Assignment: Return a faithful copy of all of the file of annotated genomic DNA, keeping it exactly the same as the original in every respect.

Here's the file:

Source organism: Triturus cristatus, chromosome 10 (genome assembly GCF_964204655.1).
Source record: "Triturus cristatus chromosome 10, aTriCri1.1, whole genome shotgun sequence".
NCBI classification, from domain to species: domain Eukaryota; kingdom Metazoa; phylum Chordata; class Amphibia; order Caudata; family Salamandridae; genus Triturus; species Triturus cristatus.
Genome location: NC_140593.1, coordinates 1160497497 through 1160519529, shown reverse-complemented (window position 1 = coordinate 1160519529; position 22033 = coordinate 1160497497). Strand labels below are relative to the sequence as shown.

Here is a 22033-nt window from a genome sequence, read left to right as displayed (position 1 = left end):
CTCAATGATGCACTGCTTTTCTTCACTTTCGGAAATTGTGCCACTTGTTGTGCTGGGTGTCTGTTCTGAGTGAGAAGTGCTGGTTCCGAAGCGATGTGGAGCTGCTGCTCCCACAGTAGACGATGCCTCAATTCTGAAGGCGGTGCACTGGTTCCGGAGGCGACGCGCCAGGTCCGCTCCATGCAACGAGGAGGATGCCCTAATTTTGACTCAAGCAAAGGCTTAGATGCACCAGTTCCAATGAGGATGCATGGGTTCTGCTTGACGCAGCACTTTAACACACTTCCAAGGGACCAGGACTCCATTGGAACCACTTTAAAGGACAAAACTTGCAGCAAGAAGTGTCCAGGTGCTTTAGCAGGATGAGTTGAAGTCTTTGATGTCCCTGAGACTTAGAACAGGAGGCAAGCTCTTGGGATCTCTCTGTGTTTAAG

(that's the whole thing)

Source organism: Triturus cristatus, chromosome 10 (genome assembly GCF_964204655.1).
Source record: "Triturus cristatus chromosome 10, aTriCri1.1, whole genome shotgun sequence".
NCBI classification, from domain to species: domain Eukaryota; kingdom Metazoa; phylum Chordata; class Amphibia; order Caudata; family Salamandridae; genus Triturus; species Triturus cristatus.
Genome location: NC_140593.1, coordinates 1160497497 through 1160519529, shown reverse-complemented (window position 1 = coordinate 1160519529; position 22033 = coordinate 1160497497). Strand labels below are relative to the sequence as shown.

Here is a 22033-nt window from a genome sequence, read left to right as displayed (position 1 = left end):
CTCAATGATGCACTGCTTTTCTTCACTTTCGGAAATTGTGCCACTTGTTGTGCTGGGTGTCTGTTCTGAGTGAGAAGTGCTGGTTCCGAAGCGATGTGGAGCTGCTGCTCCCACAGTAGACGATGCCTCAATTCTGAAGGCGGTGCACTGGTTCCGGAGGCGACGCGCCAGGTCCGCTCCATGCAACGAGGAGGATGCCCTAATTTTGACTCAAGCAAAGGCTTAGATGCACCAGTTCCAATGAGGATGCATGGGTTCTGCTTGACGCAGCACTTTAACACACTTCCAAGGGACCAGGACTCCATTGGAACCACTTTAAAGGACAAAACTTGCAGCAAGAAGTGTCCAGGTGCTTTAGCAGGATGAGTTGAAGTCTTTGATGTCCCTGAGACTTAGAACAGGAGGCAAGCTCTTGGGATCTCTCTGTGTTTAAG